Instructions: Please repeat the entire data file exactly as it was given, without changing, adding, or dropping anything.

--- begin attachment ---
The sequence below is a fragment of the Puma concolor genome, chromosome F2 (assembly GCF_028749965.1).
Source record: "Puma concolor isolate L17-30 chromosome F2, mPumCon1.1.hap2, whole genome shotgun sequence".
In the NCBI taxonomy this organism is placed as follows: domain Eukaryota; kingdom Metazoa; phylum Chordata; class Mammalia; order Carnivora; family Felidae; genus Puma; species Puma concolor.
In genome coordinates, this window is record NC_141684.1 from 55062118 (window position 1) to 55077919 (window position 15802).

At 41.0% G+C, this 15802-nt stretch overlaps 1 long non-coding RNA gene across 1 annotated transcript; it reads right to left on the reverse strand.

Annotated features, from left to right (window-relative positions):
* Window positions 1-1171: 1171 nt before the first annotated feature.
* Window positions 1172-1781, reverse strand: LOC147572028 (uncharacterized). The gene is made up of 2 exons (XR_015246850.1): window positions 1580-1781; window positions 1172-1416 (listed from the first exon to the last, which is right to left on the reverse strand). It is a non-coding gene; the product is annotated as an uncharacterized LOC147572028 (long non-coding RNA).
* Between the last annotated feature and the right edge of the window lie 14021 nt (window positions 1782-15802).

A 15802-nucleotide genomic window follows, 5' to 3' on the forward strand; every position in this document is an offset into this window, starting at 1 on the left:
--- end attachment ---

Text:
The sequence below is a fragment of the Puma concolor genome, chromosome F2 (assembly GCF_028749965.1).
Source record: "Puma concolor isolate L17-30 chromosome F2, mPumCon1.1.hap2, whole genome shotgun sequence".
In the NCBI taxonomy this organism is placed as follows: domain Eukaryota; kingdom Metazoa; phylum Chordata; class Mammalia; order Carnivora; family Felidae; genus Puma; species Puma concolor.
In genome coordinates, this window is record NC_141684.1 from 55062118 (window position 1) to 55077919 (window position 15802).

At 41.0% G+C, this 15802-nt stretch overlaps 1 long non-coding RNA gene across 1 annotated transcript; it reads right to left on the reverse strand.

Annotated features, from left to right (window-relative positions):
* Window positions 1-1171: 1171 nt before the first annotated feature.
* Window positions 1172-1781, reverse strand: LOC147572028 (uncharacterized). The gene is made up of 2 exons (XR_015246850.1): window positions 1580-1781; window positions 1172-1416 (listed from the first exon to the last, which is right to left on the reverse strand). It is a non-coding gene; the product is annotated as an uncharacterized LOC147572028 (long non-coding RNA).
* Between the last annotated feature and the right edge of the window lie 14021 nt (window positions 1782-15802).

A 15802-nucleotide genomic window follows, 5' to 3' on the forward strand; every position in this document is an offset into this window, starting at 1 on the left: